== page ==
So Stewart is points racing? “We’ve got a couple of weeks here where we can try things and have that flexibility,” he says.
“But the good thing is we’re not struggling.
“We have the ability to try new things if we want to, because of where we are in the points. We’re in a good spot. Our performance the last couple of weeks has shown that we’re finally hitting our marks.”
These guys have had their run-ins on the track over the years, but they should work well together as teammates…unless owner-driver Tony Stewart (L) gives Ryan Newman some ‘team orders’ (Photo by Chris Graythen/Getty Images for Eldora Speedway)
If Stewart wants to win at Michigan, maybe he should take a page from the Dale Earnhardt Jr. notebook and focus on fuel mileage.
“I realize we won the last time out at Michigan, but we need to be racing better overall,” Earnhardt grumbled. “Yeah, we rolled the dice and gambled on fuel strategy. But a win is still a win, however you get it, and you’re no less proud.
“This has by far been my most consistent year; this has certainly my best season to date.
“But I really want to be racing for wins every week, not just being competitive.”
Winning on gas mileage is like kissing your sister. But Dale Earnhardt Jr., here with owner Rick Hendrick after winning Michigan in June, says he’ll take ‘em any way he can get ‘em. But it would be nice to see Junior kicking butt out on the track instead of just stroking to make the chase, and he agrees (Photo by John Harrelson/Getty Images for NASCAR)
In this sport nobody is ever really satisfied, it would seem. But Tony Eury Jr., Earnhardt’s crew chief, certainly deserves a pat on the back for building this team into a championship contender – the hardest part of the chase sometimes is in the year’s first 26 races: “There is a lot more stress in making the chase than there is in the chase itself,” Eury says.
“Most of these tracks in the chase you have been to once already this season and have a baseline of what to expect. There are good tracks for us in the chase, like Lowe’s and Talladega.
“But there is a lot of stress right now for those guys on the bubble. It’s a dogfight from 11th to 14th. And they are getting more conservative, because they know that things are happening each week and one little miscue can send them away. You won’t see those guys take as many chances.
“Somebody who is a long-shot might take one, but most of the guys are going to be conservative, because they don’t want to lose any more than they’ve got. They want to wait on the other team to have that mistake. So it’s basically a game of who’s going to mess up first.”
Clint Bowyer has a lot on his mind, and his back is to the wall in the fight to make the championship chase, with four to go before the Richmond cut (Photo by Rusty Jarrett/Getty Images for NASCAR)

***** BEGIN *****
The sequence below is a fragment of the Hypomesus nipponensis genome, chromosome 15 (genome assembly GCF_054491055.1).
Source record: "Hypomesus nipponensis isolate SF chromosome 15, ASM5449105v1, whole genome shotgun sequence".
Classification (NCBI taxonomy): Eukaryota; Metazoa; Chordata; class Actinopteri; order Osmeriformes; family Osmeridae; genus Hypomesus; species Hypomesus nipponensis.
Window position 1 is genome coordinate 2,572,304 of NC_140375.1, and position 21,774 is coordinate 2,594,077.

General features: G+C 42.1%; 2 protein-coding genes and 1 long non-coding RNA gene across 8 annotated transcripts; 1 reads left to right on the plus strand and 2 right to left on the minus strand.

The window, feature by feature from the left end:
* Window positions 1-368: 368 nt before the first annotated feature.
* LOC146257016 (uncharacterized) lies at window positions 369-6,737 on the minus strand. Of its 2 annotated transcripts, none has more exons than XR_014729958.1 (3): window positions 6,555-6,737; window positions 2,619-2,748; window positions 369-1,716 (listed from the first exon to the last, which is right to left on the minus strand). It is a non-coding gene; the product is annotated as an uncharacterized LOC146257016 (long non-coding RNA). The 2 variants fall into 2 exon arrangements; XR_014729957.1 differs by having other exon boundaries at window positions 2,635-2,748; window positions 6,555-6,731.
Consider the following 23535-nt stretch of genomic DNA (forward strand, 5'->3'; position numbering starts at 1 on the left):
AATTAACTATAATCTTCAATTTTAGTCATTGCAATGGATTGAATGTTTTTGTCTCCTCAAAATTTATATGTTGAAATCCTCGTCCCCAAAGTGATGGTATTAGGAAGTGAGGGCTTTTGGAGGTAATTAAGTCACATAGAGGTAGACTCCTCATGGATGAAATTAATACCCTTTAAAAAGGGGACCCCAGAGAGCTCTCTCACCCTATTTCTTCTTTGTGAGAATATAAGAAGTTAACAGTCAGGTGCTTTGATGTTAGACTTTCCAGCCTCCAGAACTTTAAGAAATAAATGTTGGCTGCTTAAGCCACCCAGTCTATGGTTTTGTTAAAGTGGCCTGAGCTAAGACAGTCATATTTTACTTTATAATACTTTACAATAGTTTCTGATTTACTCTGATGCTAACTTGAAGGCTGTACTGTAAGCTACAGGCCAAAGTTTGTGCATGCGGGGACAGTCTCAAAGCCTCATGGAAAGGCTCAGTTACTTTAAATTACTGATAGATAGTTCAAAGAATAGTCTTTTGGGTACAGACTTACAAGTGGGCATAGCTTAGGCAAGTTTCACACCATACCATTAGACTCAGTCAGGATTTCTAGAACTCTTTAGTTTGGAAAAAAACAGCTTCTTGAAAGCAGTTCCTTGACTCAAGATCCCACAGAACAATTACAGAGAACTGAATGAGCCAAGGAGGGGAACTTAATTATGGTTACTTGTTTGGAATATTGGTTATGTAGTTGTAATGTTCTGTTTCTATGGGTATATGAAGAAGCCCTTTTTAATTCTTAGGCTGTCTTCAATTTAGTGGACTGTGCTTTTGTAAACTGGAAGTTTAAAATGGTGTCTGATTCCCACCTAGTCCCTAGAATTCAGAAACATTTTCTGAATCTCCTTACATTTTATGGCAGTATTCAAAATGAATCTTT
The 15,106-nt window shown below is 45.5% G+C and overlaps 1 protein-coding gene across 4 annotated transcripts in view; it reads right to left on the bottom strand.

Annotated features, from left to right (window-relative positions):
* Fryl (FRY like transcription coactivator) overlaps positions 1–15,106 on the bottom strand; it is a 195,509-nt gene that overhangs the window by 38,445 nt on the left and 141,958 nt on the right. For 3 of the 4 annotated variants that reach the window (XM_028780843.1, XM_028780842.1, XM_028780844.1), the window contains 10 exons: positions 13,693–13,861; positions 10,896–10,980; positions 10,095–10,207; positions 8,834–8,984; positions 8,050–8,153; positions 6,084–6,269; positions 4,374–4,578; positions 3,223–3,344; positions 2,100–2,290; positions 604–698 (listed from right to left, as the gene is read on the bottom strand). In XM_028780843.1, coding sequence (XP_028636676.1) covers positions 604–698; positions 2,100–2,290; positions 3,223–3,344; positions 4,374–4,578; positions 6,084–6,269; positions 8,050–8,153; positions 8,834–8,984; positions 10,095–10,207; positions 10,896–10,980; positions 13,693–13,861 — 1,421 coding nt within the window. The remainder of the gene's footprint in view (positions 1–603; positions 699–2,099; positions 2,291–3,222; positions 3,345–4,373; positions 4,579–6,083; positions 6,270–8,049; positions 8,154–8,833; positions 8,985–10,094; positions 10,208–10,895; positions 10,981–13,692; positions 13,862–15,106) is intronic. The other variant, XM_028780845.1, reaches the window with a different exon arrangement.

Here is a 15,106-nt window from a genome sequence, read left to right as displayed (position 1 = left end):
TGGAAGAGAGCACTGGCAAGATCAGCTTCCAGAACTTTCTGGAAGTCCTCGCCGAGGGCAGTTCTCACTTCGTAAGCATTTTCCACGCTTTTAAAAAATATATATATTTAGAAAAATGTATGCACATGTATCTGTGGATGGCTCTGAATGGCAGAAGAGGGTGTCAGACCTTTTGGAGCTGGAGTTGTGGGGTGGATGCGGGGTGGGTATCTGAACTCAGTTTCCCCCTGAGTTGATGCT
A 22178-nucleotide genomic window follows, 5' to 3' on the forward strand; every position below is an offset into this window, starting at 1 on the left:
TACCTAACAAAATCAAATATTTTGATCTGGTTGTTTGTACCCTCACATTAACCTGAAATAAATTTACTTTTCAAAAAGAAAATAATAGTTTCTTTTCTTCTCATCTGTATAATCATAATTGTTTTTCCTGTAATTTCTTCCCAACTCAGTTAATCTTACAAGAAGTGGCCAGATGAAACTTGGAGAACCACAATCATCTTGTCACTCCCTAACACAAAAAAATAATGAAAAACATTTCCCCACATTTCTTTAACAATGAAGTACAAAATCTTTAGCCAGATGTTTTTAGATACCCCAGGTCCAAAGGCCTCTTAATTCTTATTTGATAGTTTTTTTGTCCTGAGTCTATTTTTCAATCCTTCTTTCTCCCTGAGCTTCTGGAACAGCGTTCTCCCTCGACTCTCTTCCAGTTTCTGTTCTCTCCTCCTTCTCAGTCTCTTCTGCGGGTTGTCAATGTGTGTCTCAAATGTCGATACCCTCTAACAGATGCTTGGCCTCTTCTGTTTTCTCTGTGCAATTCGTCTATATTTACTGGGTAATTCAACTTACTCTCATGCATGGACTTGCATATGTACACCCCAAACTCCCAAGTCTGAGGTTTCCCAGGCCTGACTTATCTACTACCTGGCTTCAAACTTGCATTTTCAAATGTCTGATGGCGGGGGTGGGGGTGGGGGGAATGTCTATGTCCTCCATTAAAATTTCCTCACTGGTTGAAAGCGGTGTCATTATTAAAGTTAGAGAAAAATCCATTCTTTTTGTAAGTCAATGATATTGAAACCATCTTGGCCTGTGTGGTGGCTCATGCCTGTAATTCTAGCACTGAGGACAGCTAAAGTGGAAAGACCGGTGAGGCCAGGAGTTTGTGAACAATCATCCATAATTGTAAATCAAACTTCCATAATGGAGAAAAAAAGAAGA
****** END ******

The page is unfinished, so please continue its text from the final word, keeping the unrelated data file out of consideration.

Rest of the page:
One man under particular pressure is Clint Bowyer, now 13th after finishing 23rd at the Glen when fuel mileage strategy went awry. Bowyer is chasing Matt Kenseth (22 points ahead of him), Kevin Harvick, and Greg Biffle.
Bowyer and Harvick are two of Richard Childress’ drivers, and the team’s third man, Jeff Burton, concedes the operation has hit too many potholes this summer.
“We haven’t run as well in the past two months as we would have liked,” Burton said of his own team. “We haven’t been terrible but we haven’t been great either.
“We feel good about where we are now, but there is a lot of racing left.
“We haven’t run well at Michigan as we would have liked to, but we have put a lot of effort in to finding a way to be better. There’s something about that track we don’t understand…and I’m obviously part of that equation. What I’m looking for in a car and what the car actually does is very hard to achieve.
Jeff Burton was hot, but now he’s not. Car owner Richard Childress gets kudos for kicking off The Childress Institute at Wake Forest’s Baptist Medical Center….but what’s happened to his NASCAR teams. (Photo by Jim McIsaac/Getty Images )
“So we’re approaching Michigan with an open mind and a different thought process on how to get it done.
“Michigan has been our biggest challenge, as far as two-mile tracks are concerned.”
And the Childress group as a whole? “I think we’re behind a little bit,” Burton says. “I don’t think we’re grossly behind, but if you look at the speed Jimmie Johnson and his team produce, the speed Kyle Busch and his team produce, we haven’t been able to do that.
“We do really well in a lot of areas, but we’ve got to find a way to create some speed.
“Numbers don’t lie, and if you look at Jimmie and Chad Knaus, they have set a really high standard that’s hard to keep up with. We’re a little behind them. But I believe we can get there.”
Lesa France Kennedy (R) and Betty Jane France. When they put their heads together, the rest of the family listens. (Photo: Nick Laham/Getty Images for NASCAR)